Chesil Beach and the Fleet Lagoon
Part of the Jurassic Coast, Chesil Beach and the Fleet are at the centre of the UNESCO World Heritage Site. Chesil takes its name from the Old English word 'Ceosil' - meaning shingle
How Chesil Beach was formed is very much open to debate. Formerly classified as a tombolo - 'an island (Portland) attached to the mainland by a narrow piece of land such as a spit or bar', recent research into the geomorphology of the structure has now cleassified Chesil as a 'barrier beach' - '... a barrier beach which has "rolled" landwards, joining the mainland with the Isle of Portland, giving the appearance of a tombolo.'
Initially the products of erosion in East Devon, the deposits worked their way eastwards by the process of longshore drift. These mainly sandy deposits were flooded by the rise in sea level (isostatic readjustment) during the Flandrian Interglacial Period (Holocene) around 12,000 years ago. These rocks were then driven onshore forming a barrier beach that now lies parallel to the coast. PLEASE NOTE: Due to strong coastal currents, swimming is not advised along Chesil Beach.
Chesil Beach consists of billions of pebbles stretching in an arc from West Bay, in the west to Portland in the east. It is 18 miles (29km.) long, 200 metres (660 ft) across at its widest point and up to 18 metres (59 ft) high. The pebbles are naturally graded from west to east: around Burton Bradstock, the size of the pebbles is akin to pea gravel whilst at Portland, the pebbles are the size of a man's fist. It is even said that someone landing on the coast in dense fog could give a rough estimate of their location by inspecting the size of the pebbles beneath their feet. As one would expect, the pebbles consist mainly of the more resistant rock types such as quartzite, chert, flint, granite and porphyry, although pebbles of portland stone, kimmeridge oil shale and even pumice have also been found.
A natural sea defence, but also the site of many shipwrecks, Chesil Beach figures strongly in the history of this part of Dorset. Few people realise that the area has been farmed for oysters since the 11th Century. Stories of smugglers were at one time commonplace and an excellent book to read to get a feel for this period is John Meade Falkner's 'Moonfleet' - a tale of smuggling in the mid 18th century around the fictional coastal village of Moonfleet, first published in 1898. In January 1943, the area was used for trials of Barnes Wallis' bouncing bomb, later used so effectively against the Eder, Möhne and Sorpe dams by the crews of 617 (Dambuster) Squadron as part of Operation Chastise.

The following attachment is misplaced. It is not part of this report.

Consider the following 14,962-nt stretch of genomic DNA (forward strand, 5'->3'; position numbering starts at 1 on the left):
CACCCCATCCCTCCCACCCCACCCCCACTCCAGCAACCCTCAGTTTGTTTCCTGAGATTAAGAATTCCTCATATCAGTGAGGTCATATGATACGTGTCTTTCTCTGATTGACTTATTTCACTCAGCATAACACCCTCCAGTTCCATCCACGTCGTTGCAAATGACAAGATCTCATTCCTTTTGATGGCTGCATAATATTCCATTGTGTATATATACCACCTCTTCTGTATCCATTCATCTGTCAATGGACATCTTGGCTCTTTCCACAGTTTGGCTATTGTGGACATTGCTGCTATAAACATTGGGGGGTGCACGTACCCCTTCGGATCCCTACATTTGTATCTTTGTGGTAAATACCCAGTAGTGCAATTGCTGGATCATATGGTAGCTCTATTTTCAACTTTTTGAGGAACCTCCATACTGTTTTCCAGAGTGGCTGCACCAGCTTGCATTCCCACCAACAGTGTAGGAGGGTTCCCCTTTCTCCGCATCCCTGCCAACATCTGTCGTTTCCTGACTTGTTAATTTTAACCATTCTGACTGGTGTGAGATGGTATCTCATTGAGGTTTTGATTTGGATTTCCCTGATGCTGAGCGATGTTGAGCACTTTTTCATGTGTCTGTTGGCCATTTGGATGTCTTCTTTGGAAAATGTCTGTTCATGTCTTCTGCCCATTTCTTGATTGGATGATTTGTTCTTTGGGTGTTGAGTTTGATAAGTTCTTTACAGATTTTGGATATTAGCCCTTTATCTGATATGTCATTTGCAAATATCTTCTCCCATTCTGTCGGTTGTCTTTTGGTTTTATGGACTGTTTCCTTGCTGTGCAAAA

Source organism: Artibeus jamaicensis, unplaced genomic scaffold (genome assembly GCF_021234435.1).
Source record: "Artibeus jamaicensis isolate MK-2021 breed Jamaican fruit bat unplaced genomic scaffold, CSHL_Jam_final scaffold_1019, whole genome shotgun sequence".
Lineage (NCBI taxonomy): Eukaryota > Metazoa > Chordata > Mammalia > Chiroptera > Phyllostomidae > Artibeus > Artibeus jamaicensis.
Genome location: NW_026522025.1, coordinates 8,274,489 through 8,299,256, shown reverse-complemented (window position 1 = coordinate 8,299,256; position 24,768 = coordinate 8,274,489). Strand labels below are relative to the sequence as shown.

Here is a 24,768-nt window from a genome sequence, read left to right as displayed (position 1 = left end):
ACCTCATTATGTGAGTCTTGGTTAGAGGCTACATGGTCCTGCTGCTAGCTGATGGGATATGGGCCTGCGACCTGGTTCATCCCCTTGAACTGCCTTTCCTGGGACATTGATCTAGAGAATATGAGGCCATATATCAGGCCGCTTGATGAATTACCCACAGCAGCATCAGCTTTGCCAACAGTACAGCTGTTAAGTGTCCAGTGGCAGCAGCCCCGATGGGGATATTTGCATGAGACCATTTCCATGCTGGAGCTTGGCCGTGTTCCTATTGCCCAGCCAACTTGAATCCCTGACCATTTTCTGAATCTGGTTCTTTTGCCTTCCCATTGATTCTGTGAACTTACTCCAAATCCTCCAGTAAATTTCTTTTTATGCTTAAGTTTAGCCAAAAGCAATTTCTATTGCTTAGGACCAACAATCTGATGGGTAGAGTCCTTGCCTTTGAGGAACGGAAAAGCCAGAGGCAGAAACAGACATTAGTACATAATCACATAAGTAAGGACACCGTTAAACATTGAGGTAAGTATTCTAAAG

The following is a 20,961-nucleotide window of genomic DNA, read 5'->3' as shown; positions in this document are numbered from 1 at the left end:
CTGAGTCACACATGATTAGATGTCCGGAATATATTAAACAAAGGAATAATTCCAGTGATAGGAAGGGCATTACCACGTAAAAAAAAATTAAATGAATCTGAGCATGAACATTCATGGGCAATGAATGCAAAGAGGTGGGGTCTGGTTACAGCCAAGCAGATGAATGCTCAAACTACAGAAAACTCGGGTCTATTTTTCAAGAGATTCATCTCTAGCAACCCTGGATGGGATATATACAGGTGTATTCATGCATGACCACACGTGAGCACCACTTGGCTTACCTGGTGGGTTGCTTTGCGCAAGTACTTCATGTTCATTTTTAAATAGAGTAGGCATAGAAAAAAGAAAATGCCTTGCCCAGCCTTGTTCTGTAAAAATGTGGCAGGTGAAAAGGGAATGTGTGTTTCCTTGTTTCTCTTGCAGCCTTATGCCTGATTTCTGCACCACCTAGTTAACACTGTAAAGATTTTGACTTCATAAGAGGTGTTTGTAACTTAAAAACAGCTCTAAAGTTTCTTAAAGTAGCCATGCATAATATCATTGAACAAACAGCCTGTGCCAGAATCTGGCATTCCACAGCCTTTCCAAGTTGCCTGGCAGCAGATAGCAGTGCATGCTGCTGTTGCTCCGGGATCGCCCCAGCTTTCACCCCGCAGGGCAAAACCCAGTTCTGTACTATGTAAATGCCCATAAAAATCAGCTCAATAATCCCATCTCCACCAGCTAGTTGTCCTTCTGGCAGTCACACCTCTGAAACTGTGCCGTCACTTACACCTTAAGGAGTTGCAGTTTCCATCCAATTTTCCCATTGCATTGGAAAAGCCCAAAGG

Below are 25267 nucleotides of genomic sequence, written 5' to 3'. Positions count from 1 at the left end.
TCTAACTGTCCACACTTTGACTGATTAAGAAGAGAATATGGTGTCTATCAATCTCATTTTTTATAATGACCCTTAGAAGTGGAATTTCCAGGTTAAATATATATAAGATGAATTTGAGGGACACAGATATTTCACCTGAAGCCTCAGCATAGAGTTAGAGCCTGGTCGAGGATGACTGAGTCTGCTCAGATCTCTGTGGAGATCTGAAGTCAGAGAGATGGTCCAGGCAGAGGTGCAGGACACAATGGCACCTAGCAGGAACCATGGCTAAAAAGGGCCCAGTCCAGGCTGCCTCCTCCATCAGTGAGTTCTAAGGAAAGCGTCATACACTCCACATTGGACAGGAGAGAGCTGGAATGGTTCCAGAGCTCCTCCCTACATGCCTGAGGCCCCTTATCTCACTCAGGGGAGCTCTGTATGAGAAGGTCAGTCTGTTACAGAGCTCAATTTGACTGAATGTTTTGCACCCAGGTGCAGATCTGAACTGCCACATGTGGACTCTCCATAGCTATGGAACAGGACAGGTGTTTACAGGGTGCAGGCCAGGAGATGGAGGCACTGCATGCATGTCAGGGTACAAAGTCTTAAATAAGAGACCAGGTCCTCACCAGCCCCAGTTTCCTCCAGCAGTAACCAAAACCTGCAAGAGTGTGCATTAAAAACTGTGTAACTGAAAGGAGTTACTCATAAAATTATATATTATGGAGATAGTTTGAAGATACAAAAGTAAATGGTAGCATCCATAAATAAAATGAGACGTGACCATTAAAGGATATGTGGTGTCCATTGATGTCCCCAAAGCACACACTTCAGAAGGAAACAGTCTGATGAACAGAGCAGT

The Fleet Lagoon
The Fleet Lagoon takes its name from the Saxon word 'Fleot' - meaning shallow water. It is the largest tidal lagoon in Britain with an area of 480 hectares (1186 acres). It is over 8 miles (13km.) long and stretches from near Abbotsbury Swannery to Portland Harbour. This shallow area of saline water ranges from 65 metres to 900 metres in width with its depth varying from less than 2 metres in parts to over 4 metres. The Fleet is a SSSI - a Site of Special Scientific Interest and also a Special Protection Area (SPA) within the European Union. The area of rough low lying grassland and shingle beach situated to the east of Fleet lagoon, bordering Portland Harbour is known as the Hamm. It is common land and is itself a SSSI consisting of shallow sand dunes overlying the shingle.
The Fleet can be explored by taking a trip on the Fleet Observer, a glass bottomed boat that travels the lagoon in the summer months.
Flora and Fauna
The area is rich in plant life, with the main species being thrift (ameria maritima), red valerian (centranthus ruber), tree mallow (lavatera arborea) and marsh mallow. The area is rich in birdlife especially wading and migratory birds such as Brent Geese, Turnstone, Ringed Plovers, Sanderling, Wigeon, Bar Tailed Godwit, Dunlin and even Osprey and Kentish Plover. The rare Little Tern are also found here - there are estimated to only be about 200 pairs in the whole of Britain. The area has a diverse range of marine invertebrates and there are a large number of species of algae as well as over 150 types of seaweed and grass.
The area has a wealth of activities ranging from painting, photography and birdwatching through fishing and walking the area to more energetic pursuits such as boating, canoeing, sailboarding and even diving. Paths and boardwalks allow visitors to explore the area whilst also minimising erosion and disturbance to the flora and fauna.
The area receives between 100,000 and 150,000 visitors per year who are catered for largely by the Chesil Beach Centre. Recently redeveloped, the Centre opened its doors on 21st July 2012. It is situated halfway along the causeway from the Weymouth to Portland road, the A354.
The Centre is open every day from 10am to 4pm. Please call 01305 206191 for more details. There is also a Youth Hostel nearby at Fortuneswell on Portland.
The wildlife of Dorset is monitored by the Dorset Wildlife Trust who have an excellent website detailing their work and areas of expertise. There are five Visitor Education Centres throughout the county. They are:
- The Kingcombe Centre, Toller Porcorum, Dorchester
- Lorton Meadows Nature Reserve, Weymouth
- Purbeck Marine Wildlife Reserve Kimmeridge
- Brownsea Island Nature Reserve, Poole
- The Urban Wildlife Centre, Corfe Mullen, Wimborne